Essays and Criticism
Publication Date: September 18, 2012
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Here is the collection of nonfiction pieces that John Updike was compiling when he died in January 2009. It opens with a self-portrait of the writer in winter, a Prospero who, though he fears his most dazzling performances are behind him, reveals himself in every sentence to be in deep conversation with the sources of his magic. It concludes with a moving meditation on a world without religion, without art, and on the difficulties of faith in a disbelieving age. In between are pieces on "Peanuts," Mars, and the songs of Cole Porter, a pageant of scenes from early Massachusetts, and a good deal of Updikean table talk. At the heart of the volume are dozens of book reviews from "The New Yorker "and illustrated art writings from "The New York Review of Books. "Updike's criticism is gossip of the highest sort. We will not hear the likes of it again.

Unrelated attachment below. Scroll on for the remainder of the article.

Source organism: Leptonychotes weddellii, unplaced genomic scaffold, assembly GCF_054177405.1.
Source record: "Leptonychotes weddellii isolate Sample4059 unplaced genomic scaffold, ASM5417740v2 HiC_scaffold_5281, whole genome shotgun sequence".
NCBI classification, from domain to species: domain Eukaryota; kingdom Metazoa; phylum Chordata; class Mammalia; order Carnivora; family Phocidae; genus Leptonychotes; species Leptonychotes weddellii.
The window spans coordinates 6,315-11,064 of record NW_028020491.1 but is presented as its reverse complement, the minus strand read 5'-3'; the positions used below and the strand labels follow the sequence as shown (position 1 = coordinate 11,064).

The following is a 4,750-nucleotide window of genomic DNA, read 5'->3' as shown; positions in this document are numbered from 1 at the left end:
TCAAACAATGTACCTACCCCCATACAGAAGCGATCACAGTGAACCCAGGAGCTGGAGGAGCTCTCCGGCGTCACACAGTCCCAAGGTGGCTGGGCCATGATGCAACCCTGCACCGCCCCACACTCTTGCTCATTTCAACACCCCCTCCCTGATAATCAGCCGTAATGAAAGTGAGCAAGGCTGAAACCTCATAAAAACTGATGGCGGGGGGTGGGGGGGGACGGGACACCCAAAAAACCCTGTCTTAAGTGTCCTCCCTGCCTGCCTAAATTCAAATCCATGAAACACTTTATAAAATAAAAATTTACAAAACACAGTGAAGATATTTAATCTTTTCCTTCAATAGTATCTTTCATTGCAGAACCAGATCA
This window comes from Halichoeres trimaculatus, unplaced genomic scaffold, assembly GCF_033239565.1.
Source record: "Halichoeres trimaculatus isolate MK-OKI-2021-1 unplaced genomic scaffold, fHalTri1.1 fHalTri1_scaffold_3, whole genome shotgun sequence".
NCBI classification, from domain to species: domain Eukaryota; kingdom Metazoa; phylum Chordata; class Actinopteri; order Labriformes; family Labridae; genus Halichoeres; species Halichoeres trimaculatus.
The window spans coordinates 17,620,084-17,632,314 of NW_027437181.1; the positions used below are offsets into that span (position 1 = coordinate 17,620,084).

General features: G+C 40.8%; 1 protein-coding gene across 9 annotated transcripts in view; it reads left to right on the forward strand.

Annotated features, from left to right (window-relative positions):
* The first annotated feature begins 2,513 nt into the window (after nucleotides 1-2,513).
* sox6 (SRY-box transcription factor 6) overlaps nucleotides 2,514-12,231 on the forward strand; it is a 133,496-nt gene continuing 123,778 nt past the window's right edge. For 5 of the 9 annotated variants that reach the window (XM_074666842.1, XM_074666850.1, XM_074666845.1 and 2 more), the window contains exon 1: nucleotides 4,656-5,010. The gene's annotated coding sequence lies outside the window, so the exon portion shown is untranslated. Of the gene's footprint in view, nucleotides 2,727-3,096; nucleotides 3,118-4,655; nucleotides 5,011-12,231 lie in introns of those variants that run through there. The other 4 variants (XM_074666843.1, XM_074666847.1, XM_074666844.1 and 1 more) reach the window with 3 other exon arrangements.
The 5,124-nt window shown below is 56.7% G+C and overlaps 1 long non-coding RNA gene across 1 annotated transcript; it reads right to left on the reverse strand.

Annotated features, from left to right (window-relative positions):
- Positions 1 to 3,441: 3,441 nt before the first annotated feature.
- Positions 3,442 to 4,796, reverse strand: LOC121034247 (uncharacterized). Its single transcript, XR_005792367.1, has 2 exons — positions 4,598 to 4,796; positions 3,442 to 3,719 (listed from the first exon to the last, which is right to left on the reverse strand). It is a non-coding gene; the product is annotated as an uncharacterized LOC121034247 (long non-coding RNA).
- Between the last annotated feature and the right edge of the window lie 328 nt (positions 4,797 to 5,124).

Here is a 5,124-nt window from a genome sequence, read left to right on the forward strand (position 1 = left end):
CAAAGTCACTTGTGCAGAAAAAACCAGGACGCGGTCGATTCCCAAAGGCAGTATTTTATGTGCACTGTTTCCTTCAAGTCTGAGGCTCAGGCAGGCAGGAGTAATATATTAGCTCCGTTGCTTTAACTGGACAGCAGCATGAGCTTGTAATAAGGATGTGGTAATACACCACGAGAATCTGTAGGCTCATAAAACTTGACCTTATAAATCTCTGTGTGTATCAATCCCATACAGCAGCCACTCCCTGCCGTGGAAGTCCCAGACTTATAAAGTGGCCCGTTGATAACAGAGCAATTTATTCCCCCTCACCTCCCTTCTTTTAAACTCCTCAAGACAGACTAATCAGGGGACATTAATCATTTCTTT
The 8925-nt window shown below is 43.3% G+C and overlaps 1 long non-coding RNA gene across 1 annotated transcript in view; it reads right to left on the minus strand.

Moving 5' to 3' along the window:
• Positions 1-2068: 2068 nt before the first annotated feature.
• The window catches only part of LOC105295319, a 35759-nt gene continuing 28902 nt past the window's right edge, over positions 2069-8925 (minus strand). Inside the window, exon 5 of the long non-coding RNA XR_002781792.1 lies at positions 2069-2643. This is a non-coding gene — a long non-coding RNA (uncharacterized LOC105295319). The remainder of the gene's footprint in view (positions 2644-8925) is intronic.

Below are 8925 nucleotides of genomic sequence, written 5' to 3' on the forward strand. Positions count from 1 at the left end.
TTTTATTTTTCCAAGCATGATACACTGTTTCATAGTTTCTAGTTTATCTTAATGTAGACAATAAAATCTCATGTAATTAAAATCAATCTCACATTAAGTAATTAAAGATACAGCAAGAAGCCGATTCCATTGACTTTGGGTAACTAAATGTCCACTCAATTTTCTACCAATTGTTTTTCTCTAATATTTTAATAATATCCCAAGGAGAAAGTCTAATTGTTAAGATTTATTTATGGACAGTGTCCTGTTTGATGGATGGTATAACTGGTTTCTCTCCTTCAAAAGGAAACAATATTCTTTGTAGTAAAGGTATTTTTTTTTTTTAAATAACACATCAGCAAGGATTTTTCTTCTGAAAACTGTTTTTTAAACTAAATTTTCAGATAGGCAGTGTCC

About the AuthorJohn Updike was born in 1932, in Shillington, Pennsylvania. He graduated from Harvard College in 1954, and spent a year in Oxford, England, at the Ruskin School of Drawing and Fine Art. From 1955 to 1957 he was a member of the staff of The New Yorker, and since 1957 has lived in Massachusetts. He is the author of fifty-odd previous books, including twenty novels and numerous collections of short stories, poems, and criticism. His fiction has won the Pulitzer Prize, the National Book Award, the American Book Award, the National Book Critics Circle Award, the Rosenthal Award, and the Howells Medal.
CHRISTOPHER CARDUFF, editor, is a consulting editor at The Library of America. His collected edition of William Maxwell's ction, published to mark the writer's centenary, will be completed by a second volume, "Later Novels and Stories," in fall 2008.